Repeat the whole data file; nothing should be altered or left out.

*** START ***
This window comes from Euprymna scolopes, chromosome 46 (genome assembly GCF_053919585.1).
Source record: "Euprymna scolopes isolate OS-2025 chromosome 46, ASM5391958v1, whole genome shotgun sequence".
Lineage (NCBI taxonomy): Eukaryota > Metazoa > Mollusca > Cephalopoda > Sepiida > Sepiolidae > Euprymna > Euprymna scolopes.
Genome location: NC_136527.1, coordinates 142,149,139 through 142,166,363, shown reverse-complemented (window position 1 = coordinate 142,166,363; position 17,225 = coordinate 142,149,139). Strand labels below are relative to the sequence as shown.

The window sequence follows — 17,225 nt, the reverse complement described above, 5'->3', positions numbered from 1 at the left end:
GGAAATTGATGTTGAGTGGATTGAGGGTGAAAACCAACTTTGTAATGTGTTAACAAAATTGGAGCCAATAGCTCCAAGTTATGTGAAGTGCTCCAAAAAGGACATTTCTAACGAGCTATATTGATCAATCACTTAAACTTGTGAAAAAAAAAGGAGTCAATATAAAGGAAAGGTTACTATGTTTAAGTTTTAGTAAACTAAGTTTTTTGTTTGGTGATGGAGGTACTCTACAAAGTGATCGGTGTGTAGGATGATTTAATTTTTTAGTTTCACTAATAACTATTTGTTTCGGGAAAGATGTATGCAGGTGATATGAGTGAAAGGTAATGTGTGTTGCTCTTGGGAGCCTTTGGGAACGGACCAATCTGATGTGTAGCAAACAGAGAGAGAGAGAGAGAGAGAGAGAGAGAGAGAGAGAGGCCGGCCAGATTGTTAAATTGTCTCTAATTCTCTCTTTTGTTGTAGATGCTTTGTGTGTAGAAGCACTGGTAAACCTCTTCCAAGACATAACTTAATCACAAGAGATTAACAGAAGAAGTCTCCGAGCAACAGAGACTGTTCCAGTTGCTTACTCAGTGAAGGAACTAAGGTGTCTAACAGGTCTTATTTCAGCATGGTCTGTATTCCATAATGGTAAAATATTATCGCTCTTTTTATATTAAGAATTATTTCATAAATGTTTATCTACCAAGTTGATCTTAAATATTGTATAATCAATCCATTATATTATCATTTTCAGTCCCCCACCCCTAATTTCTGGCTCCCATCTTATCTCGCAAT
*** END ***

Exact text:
This window comes from Euprymna scolopes, chromosome 46 (genome assembly GCF_053919585.1).
Source record: "Euprymna scolopes isolate OS-2025 chromosome 46, ASM5391958v1, whole genome shotgun sequence".
Lineage (NCBI taxonomy): Eukaryota > Metazoa > Mollusca > Cephalopoda > Sepiida > Sepiolidae > Euprymna > Euprymna scolopes.
Genome location: NC_136527.1, coordinates 142,149,139 through 142,166,363, shown reverse-complemented (window position 1 = coordinate 142,166,363; position 17,225 = coordinate 142,149,139). Strand labels below are relative to the sequence as shown.

The window sequence follows — 17,225 nt, the reverse complement described above, 5'->3', positions numbered from 1 at the left end:
GGAAATTGATGTTGAGTGGATTGAGGGTGAAAACCAACTTTGTAATGTGTTAACAAAATTGGAGCCAATAGCTCCAAGTTATGTGAAGTGCTCCAAAAAGGACATTTCTAACGAGCTATATTGATCAATCACTTAAACTTGTGAAAAAAAAAGGAGTCAATATAAAGGAAAGGTTACTATGTTTAAGTTTTAGTAAACTAAGTTTTTTGTTTGGTGATGGAGGTACTCTACAAAGTGATCGGTGTGTAGGATGATTTAATTTTTTAGTTTCACTAATAACTATTTGTTTCGGGAAAGATGTATGCAGGTGATATGAGTGAAAGGTAATGTGTGTTGCTCTTGGGAGCCTTTGGGAACGGACCAATCTGATGTGTAGCAAACAGAGAGAGAGAGAGAGAGAGAGAGAGAGAGAGAGAGAGGCCGGCCAGATTGTTAAATTGTCTCTAATTCTCTCTTTTGTTGTAGATGCTTTGTGTGTAGAAGCACTGGTAAACCTCTTCCAAGACATAACTTAATCACAAGAGATTAACAGAAGAAGTCTCCGAGCAACAGAGACTGTTCCAGTTGCTTACTCAGTGAAGGAACTAAGGTGTCTAACAGGTCTTATTTCAGCATGGTCTGTATTCCATAATGGTAAAATATTATCGCTCTTTTTATATTAAGAATTATTTCATAAATGTTTATCTACCAAGTTGATCTTAAATATTGTATAATCAATCCATTATATTATCATTTTCAGTCCCCCACCCCTAATTTCTGGCTCCCATCTTATCTCGCAAT